CSRD

 
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How to Strengthen ESG Reporting with the Updated GRI Standards

In the corporate world, sustainability reporting requirements are continuously increasing through national and international directives. In the EU, the upcoming Corporate Sustainability Reporting Directive (CSRD) will impact the reporting guidelines of a large number of European companies. Beyond legal requirements, the Global Reporting Initiative (GRI) and the Sustainability Accounting Standards Board (SASB) have been identified as the most comprehensive and internationally recognized sustainability standards setters for corporate reporting. At the end of 2020, GRI counted more than 38,000 GRI reports from organizations, including 73% of the world's 250 largest companies.
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Leveraging Double Materiality to Identify Emerging ESG Risks

If there is one thing that the COVID-19 pandemic has demonstrated, it is that society can face major challenges, virtually overnight. Companies need to have a sharp view on both short-term impacts and risks further on the horizon in order to steer their business and build resilience to deal with change. Capturing emerging risks in the ESG approach is therefore essential. Additionally, as of 2023, the EU Commission requires companies to apply the concept of “Double Materiality” as part of its new Corporate Sustainability Reporting Directive (CSRD). One of the main questions that therefore arises is: how do you ensure your materiality assessment covers these new perspectives on materiality?
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A New Way of Sustainability Reporting: CSRD

With the aim of improving the widespread availability and use of sustainability information across different stakeholder groups, the EU Commission announced its proposal for a Corporate Sustainability Reporting Directive (CSRD). The proposed Directive for the coming years will enhance the rules laid down within the Non-Financial Reporting Disclosure (NFRD), as it will extensively widen the scope of companies applicable to these new reporting legislations; from roughly 11,700 to approximately 49,000. Above the increase in the level of detail being required, companies will also have to verify the information being reported through an external assurer, amongst other decrees. As companies are expected to adopt the first set of new standards by 2024, it is crucial to fully understand the implications and their readiness ahead of the implementation date.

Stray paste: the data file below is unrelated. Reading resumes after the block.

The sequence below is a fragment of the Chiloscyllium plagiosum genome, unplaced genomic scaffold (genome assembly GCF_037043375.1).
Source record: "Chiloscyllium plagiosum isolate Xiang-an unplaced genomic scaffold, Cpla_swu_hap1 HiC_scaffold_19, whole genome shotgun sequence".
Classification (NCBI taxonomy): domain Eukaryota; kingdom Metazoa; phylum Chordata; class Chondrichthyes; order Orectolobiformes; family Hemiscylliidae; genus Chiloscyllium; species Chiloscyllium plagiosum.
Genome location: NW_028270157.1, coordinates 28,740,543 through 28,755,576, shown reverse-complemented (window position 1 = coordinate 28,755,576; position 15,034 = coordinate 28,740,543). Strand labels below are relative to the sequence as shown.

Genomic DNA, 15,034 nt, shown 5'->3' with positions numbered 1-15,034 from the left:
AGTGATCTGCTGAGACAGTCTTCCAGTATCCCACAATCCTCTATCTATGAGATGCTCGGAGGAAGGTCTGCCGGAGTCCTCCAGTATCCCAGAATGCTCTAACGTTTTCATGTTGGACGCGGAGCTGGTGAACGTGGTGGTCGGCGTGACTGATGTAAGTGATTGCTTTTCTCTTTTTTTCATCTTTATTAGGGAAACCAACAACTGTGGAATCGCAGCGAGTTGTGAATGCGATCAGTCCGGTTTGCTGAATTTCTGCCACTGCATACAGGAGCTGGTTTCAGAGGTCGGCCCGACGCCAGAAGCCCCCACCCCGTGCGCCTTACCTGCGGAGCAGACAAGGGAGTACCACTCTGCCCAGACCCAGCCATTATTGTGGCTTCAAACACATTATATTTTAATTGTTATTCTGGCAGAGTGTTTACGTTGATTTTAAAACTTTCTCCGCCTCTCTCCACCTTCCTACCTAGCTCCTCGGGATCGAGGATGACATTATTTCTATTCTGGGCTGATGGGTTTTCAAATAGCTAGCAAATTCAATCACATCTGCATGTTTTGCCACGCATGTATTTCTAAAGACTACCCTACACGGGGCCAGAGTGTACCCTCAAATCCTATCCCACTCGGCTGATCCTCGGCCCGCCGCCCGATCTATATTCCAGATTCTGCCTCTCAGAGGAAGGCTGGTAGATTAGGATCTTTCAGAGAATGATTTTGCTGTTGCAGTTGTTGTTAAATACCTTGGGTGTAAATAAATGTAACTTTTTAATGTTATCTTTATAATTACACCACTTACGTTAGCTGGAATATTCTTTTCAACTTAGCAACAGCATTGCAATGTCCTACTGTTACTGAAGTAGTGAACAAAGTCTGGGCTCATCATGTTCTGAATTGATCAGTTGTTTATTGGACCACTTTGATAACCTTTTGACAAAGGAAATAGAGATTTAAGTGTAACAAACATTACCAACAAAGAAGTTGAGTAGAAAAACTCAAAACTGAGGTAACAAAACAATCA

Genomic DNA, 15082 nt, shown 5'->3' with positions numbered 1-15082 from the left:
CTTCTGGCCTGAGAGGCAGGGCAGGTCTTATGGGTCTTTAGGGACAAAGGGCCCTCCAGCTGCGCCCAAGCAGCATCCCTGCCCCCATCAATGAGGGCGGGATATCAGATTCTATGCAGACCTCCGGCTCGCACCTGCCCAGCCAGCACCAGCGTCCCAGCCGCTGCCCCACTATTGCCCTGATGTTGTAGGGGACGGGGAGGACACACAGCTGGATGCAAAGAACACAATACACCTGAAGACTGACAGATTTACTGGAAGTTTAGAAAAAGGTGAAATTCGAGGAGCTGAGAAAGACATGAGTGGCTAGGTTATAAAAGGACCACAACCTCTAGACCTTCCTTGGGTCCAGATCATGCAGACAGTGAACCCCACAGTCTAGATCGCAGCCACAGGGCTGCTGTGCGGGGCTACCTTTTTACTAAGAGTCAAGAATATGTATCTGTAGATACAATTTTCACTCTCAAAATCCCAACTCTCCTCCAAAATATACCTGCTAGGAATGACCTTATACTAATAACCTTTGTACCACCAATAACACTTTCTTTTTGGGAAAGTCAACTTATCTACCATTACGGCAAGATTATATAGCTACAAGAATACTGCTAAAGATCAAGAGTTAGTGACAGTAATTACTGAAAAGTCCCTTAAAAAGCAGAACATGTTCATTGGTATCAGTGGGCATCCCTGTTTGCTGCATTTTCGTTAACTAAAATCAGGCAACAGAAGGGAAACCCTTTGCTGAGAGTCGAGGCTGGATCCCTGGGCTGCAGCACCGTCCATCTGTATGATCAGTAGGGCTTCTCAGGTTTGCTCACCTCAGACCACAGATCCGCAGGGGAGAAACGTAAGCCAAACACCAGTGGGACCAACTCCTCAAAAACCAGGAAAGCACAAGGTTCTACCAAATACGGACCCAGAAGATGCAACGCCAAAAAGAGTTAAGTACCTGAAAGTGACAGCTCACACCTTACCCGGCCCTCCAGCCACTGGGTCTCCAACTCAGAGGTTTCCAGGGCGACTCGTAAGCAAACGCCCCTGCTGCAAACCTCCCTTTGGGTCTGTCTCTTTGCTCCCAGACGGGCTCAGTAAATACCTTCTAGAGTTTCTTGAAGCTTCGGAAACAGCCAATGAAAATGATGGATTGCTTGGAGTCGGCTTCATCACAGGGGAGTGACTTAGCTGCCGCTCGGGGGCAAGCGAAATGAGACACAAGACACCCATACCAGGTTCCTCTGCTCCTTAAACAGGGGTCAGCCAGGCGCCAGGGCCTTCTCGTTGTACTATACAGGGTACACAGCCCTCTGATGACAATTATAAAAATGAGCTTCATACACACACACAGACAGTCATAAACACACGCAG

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Impact of Sharpened ESG Reporting Requirements

Non-financial reporting regulations are evolving at a high pace – especially in Europe. Spurred by the need to redirect finance towards achieving the EU Green Deal and the Paris Agreement, companies will have to become more transparent on their environmental and social impacts, and their strategy to mitigate ESG risks. But before you can ‘talk the walk’, you’ll need to figure out how to walk, and where towards. This article gives a brief overview of the implications of the most important European non-financial reporting requirements for companies operating in Europe, and how to get ready for them.

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